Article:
Working with Twitter, says, the ADS system now adds one-click functions so that an end-user can retrieve recent messages and replies, send messages, update status or upload an image. For YouTube, the company claims, the enhanced ADS suite now allows end-users to retrieve comments or metadata on a given video, or to upload a video. The system also now allows end-users to download files from the Web, the company says, and--in some countries--to look up addresses.

For business owners, says, the ADS platform now makes it easier to generate automated dialogs, messages and callbacks that are more precisely targeted either to a group or to an individual. For example, the company explains, a message can be published to a group, a single customer, or a cell phone number directly from the system's dynamic Web interface. Likewise, it says, it can be specified to the minute at what time subscription content should be sent to different email addresses or groups of email addresses. also bills the ADS platform upgrade as making it easier to search the ADS system for clients/customers or their date of joining, while macro functionality has been improved, the company says, for adding attachments and using keywords. In addition, the company says it has enhanced several ADS features related to the Community TV platform.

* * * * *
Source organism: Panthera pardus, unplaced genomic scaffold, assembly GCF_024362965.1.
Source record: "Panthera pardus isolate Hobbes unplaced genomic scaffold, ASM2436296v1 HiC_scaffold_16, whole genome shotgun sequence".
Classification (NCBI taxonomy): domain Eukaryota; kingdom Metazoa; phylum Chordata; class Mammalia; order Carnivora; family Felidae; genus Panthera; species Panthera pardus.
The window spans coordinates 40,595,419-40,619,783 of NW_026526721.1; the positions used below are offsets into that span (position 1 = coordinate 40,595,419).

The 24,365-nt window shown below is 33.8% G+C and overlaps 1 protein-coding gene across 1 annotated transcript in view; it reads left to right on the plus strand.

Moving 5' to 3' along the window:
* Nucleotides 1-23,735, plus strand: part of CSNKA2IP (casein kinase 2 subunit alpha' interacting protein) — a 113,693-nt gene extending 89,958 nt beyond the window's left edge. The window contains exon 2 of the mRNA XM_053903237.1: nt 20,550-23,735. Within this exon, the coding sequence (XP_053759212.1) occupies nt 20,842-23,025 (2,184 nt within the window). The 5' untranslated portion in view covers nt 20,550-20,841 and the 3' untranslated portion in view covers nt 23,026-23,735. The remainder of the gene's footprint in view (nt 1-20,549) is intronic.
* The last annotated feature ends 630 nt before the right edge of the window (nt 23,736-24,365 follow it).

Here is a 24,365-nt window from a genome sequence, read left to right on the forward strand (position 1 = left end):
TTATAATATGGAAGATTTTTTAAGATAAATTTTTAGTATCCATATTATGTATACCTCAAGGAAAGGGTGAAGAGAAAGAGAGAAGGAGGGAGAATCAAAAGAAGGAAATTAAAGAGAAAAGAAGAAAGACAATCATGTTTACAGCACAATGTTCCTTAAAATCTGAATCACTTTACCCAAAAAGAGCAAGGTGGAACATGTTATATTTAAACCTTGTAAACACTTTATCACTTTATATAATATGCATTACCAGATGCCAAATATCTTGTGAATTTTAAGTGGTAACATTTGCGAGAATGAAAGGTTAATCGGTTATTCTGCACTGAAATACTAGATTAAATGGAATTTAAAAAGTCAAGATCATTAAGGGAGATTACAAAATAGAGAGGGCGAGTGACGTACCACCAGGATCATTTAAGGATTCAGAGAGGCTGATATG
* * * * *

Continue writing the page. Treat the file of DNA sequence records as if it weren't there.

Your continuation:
2) The company provided interactive entertainment at Us Weekly's Hot Hollywood Summer Event in Chicago last week. The company's Interactivity Desk technology was used to enable guests at the event to share their opinions via text message and see the results on a digital-out-of-home display in real time. According to the company, the mobile-to-video platform enables audience participation either by integrating the live video stream with user-submitted opinions and content, or by turning the phone keypad into an active interface for playing games and other interactions. The company claims that the system is sufficiently flexible to integrate with standard TV, Web, IPTV, DOOH and mobile content. The US Weekly event saw the magazine creating 10 questions for guests to answer via SMS: guests who participated received a sponsored return message and the ADS tabulated their responses and broadcast the results on-screen at the event. "When it comes to enabling mobile phone and video to 'talk' to one another, is the expert," CEO Lauritzsen said in a prepared statement. "Us Weekly saw an innovative opportunity to use our DOOH technology to enliven its summer party by sparking conversation and fun--not to mention brand awareness. Almost everyone has a mobile phone. Our technology transforms that phone into a universal interface to interactive content--including TV, Web content, and Flash games--allowing everyone to participate, anywhere. We anticipate that many businesses and organizations will follow Us Weekly's lead and find innovative and exciting ways to take advantage of the technology."